We often hear it said about grace that it is free. Grace is God’s free gift to us. And it is. There’s nothing we have to pay for grace…kind of. You see, grace is free, but it isn’t cheap. It cost God everything to effect it. It’s only just that it cost us everything to receive it. Another way popular to speak of becoming a follower of Jesus is that we give our lives to Him. We say that casually, but think about the imagery of that saying. If we give our life to someone else, it’s not ours anymore. This is proper, though, because if we are honest, our life is the thing in this world most precious to us. Thus, when we sign up to follow Jesus we are giving Him the thing most precious to us. This is in fact the only sacrifice worth making to Him. There’s a story about King David where He messed up really badly and God punished the entire nation of Israel because of it. He tells David that the punishment will stop when he offers Him a sacrifice in a certain place. The place happens to be owned by someone else. This other guy offers to give David the place, but David refuses the offer. His reason is that he won’t give something to God which costs him nothing. This is right. David got it. Everything in this world belongs to God. If we try and hold anything back from Him or give Him something for free as if we were doing Him a favor—including our own lives—we are by our actions debating the truthfulness of that premise. There’s no middle ground here. Either it all belongs to God or it doesn’t. What we decide in this is up to us, but we can’t be a follower of Jesus if we decide it doesn’t. Jesus gave everything so that we can follow Him. Because of this, following Him takes everything.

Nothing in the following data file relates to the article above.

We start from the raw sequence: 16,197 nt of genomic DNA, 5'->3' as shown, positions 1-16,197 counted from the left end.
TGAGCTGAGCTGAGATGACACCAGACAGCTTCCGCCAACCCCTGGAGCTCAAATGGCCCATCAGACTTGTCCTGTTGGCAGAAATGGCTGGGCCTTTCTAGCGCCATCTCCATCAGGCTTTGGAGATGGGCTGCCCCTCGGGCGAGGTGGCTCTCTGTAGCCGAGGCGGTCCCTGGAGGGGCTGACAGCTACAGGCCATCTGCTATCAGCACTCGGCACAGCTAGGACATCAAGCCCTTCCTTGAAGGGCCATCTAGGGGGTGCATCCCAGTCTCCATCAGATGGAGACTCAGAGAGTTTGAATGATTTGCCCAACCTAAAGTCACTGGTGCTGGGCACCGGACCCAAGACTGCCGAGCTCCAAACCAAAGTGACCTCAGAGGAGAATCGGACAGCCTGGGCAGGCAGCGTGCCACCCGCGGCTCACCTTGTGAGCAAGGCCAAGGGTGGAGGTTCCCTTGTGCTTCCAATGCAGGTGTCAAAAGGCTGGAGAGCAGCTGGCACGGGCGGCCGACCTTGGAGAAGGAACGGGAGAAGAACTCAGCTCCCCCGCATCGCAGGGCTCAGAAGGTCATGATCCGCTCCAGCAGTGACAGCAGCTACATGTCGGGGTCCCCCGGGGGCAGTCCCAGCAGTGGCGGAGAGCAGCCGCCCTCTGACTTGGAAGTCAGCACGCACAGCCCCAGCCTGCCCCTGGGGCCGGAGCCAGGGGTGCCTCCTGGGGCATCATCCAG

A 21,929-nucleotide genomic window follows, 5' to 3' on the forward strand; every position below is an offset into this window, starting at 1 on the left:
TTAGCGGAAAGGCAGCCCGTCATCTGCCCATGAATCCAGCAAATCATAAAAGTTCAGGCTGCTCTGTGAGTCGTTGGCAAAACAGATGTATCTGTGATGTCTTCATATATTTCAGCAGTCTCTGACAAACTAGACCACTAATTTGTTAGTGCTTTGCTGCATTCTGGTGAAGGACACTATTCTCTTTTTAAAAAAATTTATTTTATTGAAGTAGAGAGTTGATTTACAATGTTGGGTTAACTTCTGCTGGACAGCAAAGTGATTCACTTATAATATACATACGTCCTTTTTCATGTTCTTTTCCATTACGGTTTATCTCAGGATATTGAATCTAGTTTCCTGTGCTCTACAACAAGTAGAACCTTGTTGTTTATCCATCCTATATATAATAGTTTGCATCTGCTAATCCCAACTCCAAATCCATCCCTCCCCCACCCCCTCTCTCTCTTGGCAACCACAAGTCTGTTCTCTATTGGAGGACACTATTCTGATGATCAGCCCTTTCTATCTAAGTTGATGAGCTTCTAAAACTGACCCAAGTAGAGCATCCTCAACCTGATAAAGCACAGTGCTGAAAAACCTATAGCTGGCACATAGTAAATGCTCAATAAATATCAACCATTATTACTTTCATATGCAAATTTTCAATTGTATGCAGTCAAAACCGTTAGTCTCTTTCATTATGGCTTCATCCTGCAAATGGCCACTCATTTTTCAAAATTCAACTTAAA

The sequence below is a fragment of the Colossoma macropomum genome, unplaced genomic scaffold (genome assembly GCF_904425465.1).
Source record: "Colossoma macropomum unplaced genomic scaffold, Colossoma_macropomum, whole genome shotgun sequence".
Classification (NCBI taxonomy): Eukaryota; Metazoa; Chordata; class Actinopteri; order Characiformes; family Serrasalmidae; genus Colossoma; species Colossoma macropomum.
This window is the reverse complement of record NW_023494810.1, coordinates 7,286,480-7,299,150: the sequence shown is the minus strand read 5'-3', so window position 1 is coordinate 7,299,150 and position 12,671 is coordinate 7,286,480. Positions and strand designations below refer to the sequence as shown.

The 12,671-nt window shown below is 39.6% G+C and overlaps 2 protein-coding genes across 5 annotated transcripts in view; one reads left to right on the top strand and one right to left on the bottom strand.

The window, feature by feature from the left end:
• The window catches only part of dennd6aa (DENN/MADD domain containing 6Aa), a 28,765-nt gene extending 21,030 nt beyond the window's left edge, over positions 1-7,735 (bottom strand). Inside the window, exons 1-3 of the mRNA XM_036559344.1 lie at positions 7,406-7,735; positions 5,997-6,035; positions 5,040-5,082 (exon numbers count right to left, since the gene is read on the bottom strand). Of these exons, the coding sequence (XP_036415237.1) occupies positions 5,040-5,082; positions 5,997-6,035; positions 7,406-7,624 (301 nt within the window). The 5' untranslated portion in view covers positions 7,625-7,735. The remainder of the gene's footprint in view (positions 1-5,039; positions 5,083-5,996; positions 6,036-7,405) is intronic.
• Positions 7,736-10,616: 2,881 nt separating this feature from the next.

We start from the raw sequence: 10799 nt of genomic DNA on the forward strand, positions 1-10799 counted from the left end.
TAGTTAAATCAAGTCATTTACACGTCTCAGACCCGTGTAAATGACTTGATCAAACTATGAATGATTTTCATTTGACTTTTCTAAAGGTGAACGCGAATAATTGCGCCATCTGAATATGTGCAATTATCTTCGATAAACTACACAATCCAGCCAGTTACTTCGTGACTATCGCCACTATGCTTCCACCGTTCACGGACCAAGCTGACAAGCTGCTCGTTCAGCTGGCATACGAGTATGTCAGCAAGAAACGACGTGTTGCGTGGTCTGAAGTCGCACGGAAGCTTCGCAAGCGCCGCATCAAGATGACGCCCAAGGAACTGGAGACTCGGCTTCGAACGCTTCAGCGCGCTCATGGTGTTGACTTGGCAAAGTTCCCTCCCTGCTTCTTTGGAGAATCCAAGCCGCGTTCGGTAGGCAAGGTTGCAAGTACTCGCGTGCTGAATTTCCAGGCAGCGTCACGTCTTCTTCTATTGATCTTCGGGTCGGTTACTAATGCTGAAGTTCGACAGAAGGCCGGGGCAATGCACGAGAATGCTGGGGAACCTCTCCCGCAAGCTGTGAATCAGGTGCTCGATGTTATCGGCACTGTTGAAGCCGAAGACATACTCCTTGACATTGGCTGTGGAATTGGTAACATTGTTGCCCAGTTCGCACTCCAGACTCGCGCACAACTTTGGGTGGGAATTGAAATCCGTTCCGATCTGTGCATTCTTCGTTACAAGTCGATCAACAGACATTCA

At the end of all this, then, let’s ask the hard question. Am I in a place where I choose Jesus over everything else in this world? Jesus used the example of family members in His day because family was a huge deal then and most people didn’t have much stuff. Today, family is important, but we have a lot more stuff. So yes, do you choose Jesus over your family? But perhaps more importantly, do you choose Him over your stuff? Have you renounced your claim on everything you have? Keep it and enjoy. But don’t start thinking that it’s yours to do with as you please. Such an attitude is not proper among those who would claim to be followers of Christ. Or perhaps this is the more relevant question: What are you holding back? What haven’t you renounced? Is it a physical thing? Or is it something more intangible? Your schedule? Your hobbies? Your ego? Your pride? Your self-sufficiency? Your belief that you are capable of handling things in this life? What? Following Jesus takes everything. This isn’t any easy truth, but that doesn’t make it any less true. It’s actually a freeing truth because it allows us to not be controlled by our stuff. It’s also a life-giving truth because Jesus’ followers have given Him everything and knowing this allows us to make sure we are truly counted among His followers. Following Jesus takes everything. I pray you’ll give it.
Darrell L. Bock, Luke 9:51-24:53 (BECNT) (Grand Rapids: Baker Academic, 1996), 1285.